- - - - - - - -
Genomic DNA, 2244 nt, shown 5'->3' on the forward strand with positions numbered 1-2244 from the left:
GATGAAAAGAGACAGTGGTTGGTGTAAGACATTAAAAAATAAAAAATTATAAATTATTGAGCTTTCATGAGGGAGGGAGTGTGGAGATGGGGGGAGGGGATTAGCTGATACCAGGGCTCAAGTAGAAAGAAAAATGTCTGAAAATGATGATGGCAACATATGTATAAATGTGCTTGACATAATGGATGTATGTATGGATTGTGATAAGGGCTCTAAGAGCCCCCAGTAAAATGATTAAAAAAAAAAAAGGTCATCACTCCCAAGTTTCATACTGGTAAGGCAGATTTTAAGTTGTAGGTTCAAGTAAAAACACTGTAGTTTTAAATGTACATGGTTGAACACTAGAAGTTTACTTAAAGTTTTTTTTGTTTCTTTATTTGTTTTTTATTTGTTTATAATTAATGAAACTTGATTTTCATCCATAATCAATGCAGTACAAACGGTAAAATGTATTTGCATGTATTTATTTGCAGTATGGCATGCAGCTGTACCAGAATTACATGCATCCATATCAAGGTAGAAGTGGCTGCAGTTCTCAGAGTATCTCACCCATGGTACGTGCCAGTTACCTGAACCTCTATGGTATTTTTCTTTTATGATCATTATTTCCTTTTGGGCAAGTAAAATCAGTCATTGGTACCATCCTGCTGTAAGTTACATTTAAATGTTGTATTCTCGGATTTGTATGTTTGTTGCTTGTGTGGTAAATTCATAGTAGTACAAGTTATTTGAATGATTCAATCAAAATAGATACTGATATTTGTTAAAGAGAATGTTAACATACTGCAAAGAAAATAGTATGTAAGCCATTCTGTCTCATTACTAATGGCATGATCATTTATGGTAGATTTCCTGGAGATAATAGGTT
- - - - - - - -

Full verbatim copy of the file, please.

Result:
Genomic DNA, 2244 nt, shown 5'->3' on the forward strand with positions numbered 1-2244 from the left:
GATGAAAAGAGACAGTGGTTGGTGTAAGACATTAAAAAATAAAAAATTATAAATTATTGAGCTTTCATGAGGGAGGGAGTGTGGAGATGGGGGGAGGGGATTAGCTGATACCAGGGCTCAAGTAGAAAGAAAAATGTCTGAAAATGATGATGGCAACATATGTATAAATGTGCTTGACATAATGGATGTATGTATGGATTGTGATAAGGGCTCTAAGAGCCCCCAGTAAAATGATTAAAAAAAAAAAAGGTCATCACTCCCAAGTTTCATACTGGTAAGGCAGATTTTAAGTTGTAGGTTCAAGTAAAAACACTGTAGTTTTAAATGTACATGGTTGAACACTAGAAGTTTACTTAAAGTTTTTTTTGTTTCTTTATTTGTTTTTTATTTGTTTATAATTAATGAAACTTGATTTTCATCCATAATCAATGCAGTACAAACGGTAAAATGTATTTGCATGTATTTATTTGCAGTATGGCATGCAGCTGTACCAGAATTACATGCATCCATATCAAGGTAGAAGTGGCTGCAGTTCTCAGAGTATCTCACCCATGGTACGTGCCAGTTACCTGAACCTCTATGGTATTTTTCTTTTATGATCATTATTTCCTTTTGGGCAAGTAAAATCAGTCATTGGTACCATCCTGCTGTAAGTTACATTTAAATGTTGTATTCTCGGATTTGTATGTTTGTTGCTTGTGTGGTAAATTCATAGTAGTACAAGTTATTTGAATGATTCAATCAAAATAGATACTGATATTTGTTAAAGAGAATGTTAACATACTGCAAAGAAAATAGTATGTAAGCCATTCTGTCTCATTACTAATGGCATGATCATTTATGGTAGATTTCCTGGAGATAATAGGTT